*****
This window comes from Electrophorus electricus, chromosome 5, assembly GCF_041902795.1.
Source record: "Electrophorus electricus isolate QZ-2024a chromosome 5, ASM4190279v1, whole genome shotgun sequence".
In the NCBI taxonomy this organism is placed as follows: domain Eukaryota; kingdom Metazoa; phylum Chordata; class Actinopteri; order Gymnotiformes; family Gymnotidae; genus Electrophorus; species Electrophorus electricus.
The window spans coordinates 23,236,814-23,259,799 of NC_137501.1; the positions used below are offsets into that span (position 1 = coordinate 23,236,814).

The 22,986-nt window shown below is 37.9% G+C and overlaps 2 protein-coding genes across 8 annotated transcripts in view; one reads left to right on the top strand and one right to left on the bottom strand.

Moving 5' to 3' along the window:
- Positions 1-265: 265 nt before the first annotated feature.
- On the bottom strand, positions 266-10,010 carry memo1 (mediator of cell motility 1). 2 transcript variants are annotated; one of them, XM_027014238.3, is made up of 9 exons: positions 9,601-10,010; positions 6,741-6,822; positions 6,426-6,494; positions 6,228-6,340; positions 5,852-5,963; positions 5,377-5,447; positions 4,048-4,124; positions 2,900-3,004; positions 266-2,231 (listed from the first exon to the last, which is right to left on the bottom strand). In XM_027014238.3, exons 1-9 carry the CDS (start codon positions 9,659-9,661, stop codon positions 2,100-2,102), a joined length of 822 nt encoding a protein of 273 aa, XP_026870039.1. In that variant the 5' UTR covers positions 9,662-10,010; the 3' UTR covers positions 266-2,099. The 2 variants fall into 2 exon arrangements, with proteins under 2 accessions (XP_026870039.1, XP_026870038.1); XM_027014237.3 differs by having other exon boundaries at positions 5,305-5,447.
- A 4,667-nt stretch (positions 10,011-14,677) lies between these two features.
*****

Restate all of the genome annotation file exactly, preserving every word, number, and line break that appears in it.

This window comes from Electrophorus electricus, chromosome 5, assembly GCF_041902795.1.
Source record: "Electrophorus electricus isolate QZ-2024a chromosome 5, ASM4190279v1, whole genome shotgun sequence".
In the NCBI taxonomy this organism is placed as follows: domain Eukaryota; kingdom Metazoa; phylum Chordata; class Actinopteri; order Gymnotiformes; family Gymnotidae; genus Electrophorus; species Electrophorus electricus.
The window spans coordinates 23,236,814-23,259,799 of NC_137501.1; the positions used below are offsets into that span (position 1 = coordinate 23,236,814).

The 22,986-nt window shown below is 37.9% G+C and overlaps 2 protein-coding genes across 8 annotated transcripts in view; one reads left to right on the top strand and one right to left on the bottom strand.

Moving 5' to 3' along the window:
- Positions 1-265: 265 nt before the first annotated feature.
- On the bottom strand, positions 266-10,010 carry memo1 (mediator of cell motility 1). 2 transcript variants are annotated; one of them, XM_027014238.3, is made up of 9 exons: positions 9,601-10,010; positions 6,741-6,822; positions 6,426-6,494; positions 6,228-6,340; positions 5,852-5,963; positions 5,377-5,447; positions 4,048-4,124; positions 2,900-3,004; positions 266-2,231 (listed from the first exon to the last, which is right to left on the bottom strand). In XM_027014238.3, exons 1-9 carry the CDS (start codon positions 9,659-9,661, stop codon positions 2,100-2,102), a joined length of 822 nt encoding a protein of 273 aa, XP_026870039.1. In that variant the 5' UTR covers positions 9,662-10,010; the 3' UTR covers positions 266-2,099. The 2 variants fall into 2 exon arrangements, with proteins under 2 accessions (XP_026870039.1, XP_026870038.1); XM_027014237.3 differs by having other exon boundaries at positions 5,305-5,447.
- A 4,667-nt stretch (positions 10,011-14,677) lies between these two features.